Equipment
Lab and Coral NameTRL / asher-TRL
ModelBranson
SpecialistDavid Terry    (Paul Tierney)
Physical Location4F Main-North
Classification
Process CategoryPhoto
SubcategoryClean
Material KeywordsNon-Standard Materials, Photoresist, EBL Resist
Sample Size6" Wafers, 4" Wafers, Pieces
AlternativeTRL / asherMatrix-TRL, ICL / asher-ICL
Keywordsmulti wafer, manual load, multiple pieces, both sides of sample, isotropic etch, vacuum, plasma, manual operation
Description
The asher-TRL is an oxygen barrel plasma etcher that can remove photoresist and other organics from samples. The asher has several sample holders available for different size substrates. The plasma is generated at the barrel and reactive specied diffuse inside where the sample is located. Thus, the ashing is non-directional and photoresist will be removed from any exposed surface (front and back, deep trenches, etc). The reaction time is non-linear. The chamber is not cooled and heats up over time, which causes the reaction rate to increase. Typical process times at 1000W: descum, 10min; 1um resist, 1 hour; 10um resist, 2-3 hours.

Best forRemove resist and other organics from any exposed surface. Can process multiple wafers at the same time. Lower power and short times allow for de-scum use.
LimitationsTakes significantly longer time to remove thick resist, asherMatrix-TRL can be used (6'' wafers only) to shorten the time needed.
Characteristics/FOMBarrel etcher, batch processing. O2
Caution withIf previous user did a long ash, the chamber temperature is elevated. If you want to do a descum, the reaction rate could be thrown off.
Machine Charges (academic rate)2pu/run
Documents

SOP
Resist RecipesBaseline resist recipes for TRL

External Links
GuideMicroChem Application Notes
Process Matrix Details

Permitted
Been in the ALDSamples that have been in any of the ALD systems
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Pyrex SubstratesPyrex substrates can be a concern due to high sodium content, which contaminates CMOS frontend tools
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III-V SubstratesAny III-V substrates, e.g. GaAs, GaN, InP, and so on. Note though that many common III-V substrates will also carry the Au flag, but there are some GREEN III-V substrates.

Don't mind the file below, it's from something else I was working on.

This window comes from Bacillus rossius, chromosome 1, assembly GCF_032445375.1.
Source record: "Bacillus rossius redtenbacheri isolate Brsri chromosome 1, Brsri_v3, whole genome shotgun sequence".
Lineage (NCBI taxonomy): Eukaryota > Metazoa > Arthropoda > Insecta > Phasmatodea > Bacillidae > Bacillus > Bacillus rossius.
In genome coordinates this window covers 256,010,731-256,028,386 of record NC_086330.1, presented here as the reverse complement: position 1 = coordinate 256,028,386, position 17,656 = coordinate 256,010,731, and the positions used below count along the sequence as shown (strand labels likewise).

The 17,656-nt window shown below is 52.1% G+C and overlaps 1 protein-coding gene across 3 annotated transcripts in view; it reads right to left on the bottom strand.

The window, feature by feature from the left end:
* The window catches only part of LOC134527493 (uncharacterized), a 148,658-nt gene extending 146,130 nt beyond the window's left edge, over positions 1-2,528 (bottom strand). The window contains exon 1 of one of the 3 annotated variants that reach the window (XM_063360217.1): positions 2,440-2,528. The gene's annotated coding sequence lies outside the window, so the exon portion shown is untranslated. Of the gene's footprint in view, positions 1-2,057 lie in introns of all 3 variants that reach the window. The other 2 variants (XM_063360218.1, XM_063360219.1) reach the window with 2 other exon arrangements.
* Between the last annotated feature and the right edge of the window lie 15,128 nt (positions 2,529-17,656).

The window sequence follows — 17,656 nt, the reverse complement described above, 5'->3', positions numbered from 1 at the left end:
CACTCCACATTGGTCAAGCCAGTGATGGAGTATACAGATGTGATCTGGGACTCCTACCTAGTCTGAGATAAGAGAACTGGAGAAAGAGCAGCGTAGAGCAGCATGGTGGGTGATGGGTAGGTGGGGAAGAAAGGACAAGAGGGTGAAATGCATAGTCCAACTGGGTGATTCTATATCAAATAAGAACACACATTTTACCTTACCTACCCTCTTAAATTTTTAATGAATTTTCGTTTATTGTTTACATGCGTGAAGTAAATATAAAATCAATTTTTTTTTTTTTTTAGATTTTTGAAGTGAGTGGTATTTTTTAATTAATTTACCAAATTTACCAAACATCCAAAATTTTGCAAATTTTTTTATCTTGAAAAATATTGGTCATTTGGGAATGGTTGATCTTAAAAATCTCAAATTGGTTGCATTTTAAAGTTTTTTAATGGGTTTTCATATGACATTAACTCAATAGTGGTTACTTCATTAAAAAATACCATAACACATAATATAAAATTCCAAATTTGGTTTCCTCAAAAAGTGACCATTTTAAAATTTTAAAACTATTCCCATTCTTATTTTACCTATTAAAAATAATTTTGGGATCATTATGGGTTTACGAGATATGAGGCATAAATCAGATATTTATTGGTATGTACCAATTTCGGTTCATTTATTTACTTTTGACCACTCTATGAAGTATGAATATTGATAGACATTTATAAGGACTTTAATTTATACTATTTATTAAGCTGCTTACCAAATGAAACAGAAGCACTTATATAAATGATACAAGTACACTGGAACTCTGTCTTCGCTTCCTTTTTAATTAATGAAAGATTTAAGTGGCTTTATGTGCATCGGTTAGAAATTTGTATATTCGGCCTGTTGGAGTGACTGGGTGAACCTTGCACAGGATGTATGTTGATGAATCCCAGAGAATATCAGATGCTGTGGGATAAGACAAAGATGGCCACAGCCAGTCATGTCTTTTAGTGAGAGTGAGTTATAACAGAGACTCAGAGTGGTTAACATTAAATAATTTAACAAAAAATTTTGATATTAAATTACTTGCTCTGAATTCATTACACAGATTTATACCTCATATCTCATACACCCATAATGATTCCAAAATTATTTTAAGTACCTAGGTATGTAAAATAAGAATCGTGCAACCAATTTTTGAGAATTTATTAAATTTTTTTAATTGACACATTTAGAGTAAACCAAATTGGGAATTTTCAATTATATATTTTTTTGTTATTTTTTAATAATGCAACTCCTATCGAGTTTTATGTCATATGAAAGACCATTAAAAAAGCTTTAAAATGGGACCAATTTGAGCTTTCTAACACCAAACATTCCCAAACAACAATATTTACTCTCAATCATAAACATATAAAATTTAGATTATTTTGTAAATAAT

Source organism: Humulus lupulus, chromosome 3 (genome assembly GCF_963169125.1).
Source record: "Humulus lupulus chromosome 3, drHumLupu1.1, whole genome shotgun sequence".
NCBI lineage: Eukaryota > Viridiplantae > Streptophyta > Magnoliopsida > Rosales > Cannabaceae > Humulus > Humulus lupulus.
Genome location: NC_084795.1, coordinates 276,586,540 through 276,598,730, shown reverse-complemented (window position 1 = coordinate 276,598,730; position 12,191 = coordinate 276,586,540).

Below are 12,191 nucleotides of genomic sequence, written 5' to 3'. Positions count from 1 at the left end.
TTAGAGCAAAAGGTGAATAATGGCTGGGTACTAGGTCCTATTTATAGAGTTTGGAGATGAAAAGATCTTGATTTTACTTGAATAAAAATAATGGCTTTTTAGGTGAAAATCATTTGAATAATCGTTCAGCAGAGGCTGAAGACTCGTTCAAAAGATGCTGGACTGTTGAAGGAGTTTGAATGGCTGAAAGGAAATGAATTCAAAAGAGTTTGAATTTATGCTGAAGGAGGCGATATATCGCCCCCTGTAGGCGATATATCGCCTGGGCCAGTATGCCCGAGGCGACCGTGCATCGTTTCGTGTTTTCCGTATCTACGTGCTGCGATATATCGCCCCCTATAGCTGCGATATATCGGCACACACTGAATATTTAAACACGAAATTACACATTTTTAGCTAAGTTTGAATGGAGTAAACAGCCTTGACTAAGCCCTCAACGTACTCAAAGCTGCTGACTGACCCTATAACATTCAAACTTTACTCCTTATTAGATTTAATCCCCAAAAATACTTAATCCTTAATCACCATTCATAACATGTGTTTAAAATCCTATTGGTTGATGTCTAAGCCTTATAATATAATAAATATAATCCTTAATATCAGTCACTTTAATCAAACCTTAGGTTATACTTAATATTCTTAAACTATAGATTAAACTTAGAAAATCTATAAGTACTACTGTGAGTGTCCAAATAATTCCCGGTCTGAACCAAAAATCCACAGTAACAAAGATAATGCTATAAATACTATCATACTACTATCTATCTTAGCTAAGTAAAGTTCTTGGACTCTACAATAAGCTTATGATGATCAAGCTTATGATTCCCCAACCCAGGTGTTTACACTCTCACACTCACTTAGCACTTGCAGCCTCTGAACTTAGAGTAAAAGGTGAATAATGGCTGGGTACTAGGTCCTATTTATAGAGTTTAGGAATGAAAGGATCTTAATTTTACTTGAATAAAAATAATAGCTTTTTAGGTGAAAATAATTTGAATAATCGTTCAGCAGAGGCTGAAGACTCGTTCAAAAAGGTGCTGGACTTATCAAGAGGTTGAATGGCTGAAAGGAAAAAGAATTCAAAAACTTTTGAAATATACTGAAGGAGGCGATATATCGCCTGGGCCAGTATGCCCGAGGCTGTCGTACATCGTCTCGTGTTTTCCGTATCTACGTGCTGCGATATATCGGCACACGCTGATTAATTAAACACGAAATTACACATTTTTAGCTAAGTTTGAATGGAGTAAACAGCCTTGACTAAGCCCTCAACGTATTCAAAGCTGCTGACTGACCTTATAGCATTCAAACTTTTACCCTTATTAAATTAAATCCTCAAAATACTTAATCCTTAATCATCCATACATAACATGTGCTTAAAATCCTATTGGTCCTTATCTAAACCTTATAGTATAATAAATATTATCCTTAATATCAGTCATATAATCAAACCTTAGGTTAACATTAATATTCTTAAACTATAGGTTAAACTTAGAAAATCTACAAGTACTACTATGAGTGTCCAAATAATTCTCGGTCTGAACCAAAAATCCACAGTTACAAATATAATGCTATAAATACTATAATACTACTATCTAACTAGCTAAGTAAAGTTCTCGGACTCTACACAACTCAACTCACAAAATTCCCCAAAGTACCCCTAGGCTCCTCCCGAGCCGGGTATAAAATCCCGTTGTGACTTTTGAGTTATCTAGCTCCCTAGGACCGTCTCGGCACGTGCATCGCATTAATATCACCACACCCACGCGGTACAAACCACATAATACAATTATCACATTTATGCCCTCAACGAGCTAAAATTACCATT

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Germanium on surfaceSamples with germanium on the surface (typically grown films)
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Germanium buriedSamples with germanium buried below a different film
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PiecesWafer pieces may not be handled by the equipment, and are harder to thoroughly clean - preventing them from running in certain tools.
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Gold or RED color codeRED color code substrates. These are gold-contaminated or have been processed in gold contaminated tools. Gold and other metals can contaminate silicon devices (GREEN color code) and have to be separated.
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Any exposure to CMOS metalIf the sample had ever seen a CMOS metal (or a tool that accepts CMOS metal), then some frontend tools could be contaminated by this.
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CMOS metal on surfaceCMOS compatible metals exposed on the surface. These are Al,Ni,Pt,Ti,TiN. Other metals such as Au are *NOT* part of this.
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CMOS metal buriedCMOS compatible metals covered entirely by a different material. These are Al,Ni,Pt,Ti,TiN. Other metals such as Au are *NOT* part of this.
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Been in the STS DRIEThe DRIE etch leaves behind polymer residues on the sidewall ripples, which can be a contamination concern for some tools.
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Been in the SEMA sample viewed in the SEM must have used the appropriate chuck to avoid cross-contamination
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Been in the Concept1The Concep1 deposits dielectrics on GREEN wafers, however it also accepts metal and there can be cross-contamination for diffusion area
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Has PhotoresistSamples with photoresist cannot be exposed to high temperatures, which is typical in deposition tools. Outgassing can be a concern.
(Removes),
Has PolyimidePolyimide is a very chemically resistant polymer, and can tolerate higher temperatures but cannot be exposed to typical PECVD deposition temperatures or diffusion furnaces. Outgassing can be a concern.
(Removes),
Has Cured SU8Not fully cured SU8 residues can heavily contaminated plasma chambers or destroy other user's samples, but fully cured SU8 is permitted in certain tools.
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Coming from KOHAfter a KOH etch, the samples must receive a special clean because the K ions are highly contaminating to CMOS frontend tools
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Coming from CMPAfter a CMP, the samples must receive a special clean, because the slurry residues otherwise introduce contamination and particles.


Not Allowed
Ever been in EMLSamples from EML are never permitted to return to ICL or TRL


For more details or help, please consult PTC matrix, email ptc@mtl.mit.edu, or ask the research specialist (David Terry)